I think Fitch wins this fight 90% of the time. It’s a lot of chalk to lay down, but if you want to roll this fight into a parlay, there’s money to be made.

Michael Bisping (+190) vs. Dan Henderson (-210)

This is a very difficult fight to handicap because you never know what Henderson you’re going to get. If it’s the guy that gasses out, doesn’t bother with takedowns, and windmills aimlessly, Bisping will pick him apart and walk off with an easy decision. However, Henderson fought very disciplined fights in his last two outings (although he should not have gotten the decision against Franklin) and used his skills in the most intelligent way.

Bisping has good technical striking, although he lacks serious power, and he has good enough grappling to keep taking him down from being a no-brainer. If Henderson gets takedowns (which will be there when he wants them) I expect the fight to slow down to a crawl, as Bisping won’t be able to threaten Hendo, but will keep him from getting much offense going. On the feet, while Bisping is much cleaner, he had extreme trouble with another big hitter with a solid chin in Matt Hamill, who just bullied Bisping around the ring and walked through his punches. Of course, Bisping easily handled Chris Leben, but Leben telegraphs his punches even more than Henderson on a bad day. Dan Henderson by decision.

If Henderson comes into the octagon in good shape and executes a smart and well-disciplined game, then the proper line should be -350. However, with his unreliable dedication to the sport, -210 is just about right. If you have faith that the last two fights were indications of a new maturity in his style and Henderson is going to continue to fight smart and take the game seriously, then -210 is an excellent line to play Henderson on.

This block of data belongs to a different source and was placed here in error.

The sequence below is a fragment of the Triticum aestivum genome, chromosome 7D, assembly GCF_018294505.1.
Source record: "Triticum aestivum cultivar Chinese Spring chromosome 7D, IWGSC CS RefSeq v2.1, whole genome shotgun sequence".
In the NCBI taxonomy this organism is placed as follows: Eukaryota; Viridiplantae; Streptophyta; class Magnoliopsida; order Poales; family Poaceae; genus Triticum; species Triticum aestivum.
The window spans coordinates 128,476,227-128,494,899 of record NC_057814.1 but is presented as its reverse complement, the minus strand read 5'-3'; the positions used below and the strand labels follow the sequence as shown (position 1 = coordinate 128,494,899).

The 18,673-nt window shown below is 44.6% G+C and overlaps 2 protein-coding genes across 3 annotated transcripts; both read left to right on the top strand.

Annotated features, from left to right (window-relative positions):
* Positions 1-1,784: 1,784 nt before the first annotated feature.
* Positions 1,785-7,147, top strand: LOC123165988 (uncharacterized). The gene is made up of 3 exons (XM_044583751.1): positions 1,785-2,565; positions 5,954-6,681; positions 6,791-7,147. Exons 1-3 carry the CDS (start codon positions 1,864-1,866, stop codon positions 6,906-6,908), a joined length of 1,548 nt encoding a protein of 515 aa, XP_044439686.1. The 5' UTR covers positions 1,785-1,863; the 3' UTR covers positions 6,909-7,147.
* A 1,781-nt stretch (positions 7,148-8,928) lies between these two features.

Yoshihiro Akiyama (-270) vs. Alan Belcher (+220)

Belcher is being seen as the underdog special on this card, with the theory going that Akiyama is an overhyped Japanese fighter that will wilt in the cage. Although there definitely seems to be some kind of voodoo going on with most fighters performing below their true ability in their first UFC appearance (perhaps the bright lights zap them), this story doesn’t completely add up.

Belcher was controlled for almost two complete rounds by Denis Kang before Kang had the predictable mental collapse and did something stupid enough to throw away the fight, and prior to that he squeaked by Ed Herman in a close fight. Akiyama is coming off of two unimpressive victories over garbage opponents, but those were fights he obviously didn’t want to take, and went into with very short notice and little or no training.

While it’d be amusing to see Akiyama land another Ezekiel choke, this fight will probably be little more than a kickboxing match. A well-trained Akiyama has the firepower to shut off Belcher, who doesn’t have the kind of beard Misaki does. Although Belcher is dangerous, it’s unlikely that Akiyama is going to throw himself into a guillotine choke or gas out and get kicked in the face. This should be a real firefight to welcome Akiyama to the cage, but the Japanese/Korean import is a Toyota, not a Hyundai, and he’ll put the stamp down. Yoshihiro Akiyama by KO round 2.

Stephan Bonnar (-350) vs. Mark Coleman (+300)

Mark Coleman hasn’t had more than three or four minutes of gas in years. The best you can expect from him is that he’ll be able to muscle and control his way to winning the first round, but by the second there’s no way he’ll have the fuel to keep Bonnar down. Bonnar is a very big, very mediocre 205, with solid boxing and jiu-jitsu and nothing spectacular. Unless he comes in in the kind of shape Shogun did against Coleman, he will find a submission or a slow, painful knockout against a shockingly purple Mark Coleman. Stephan Bonnar by TKO round 2.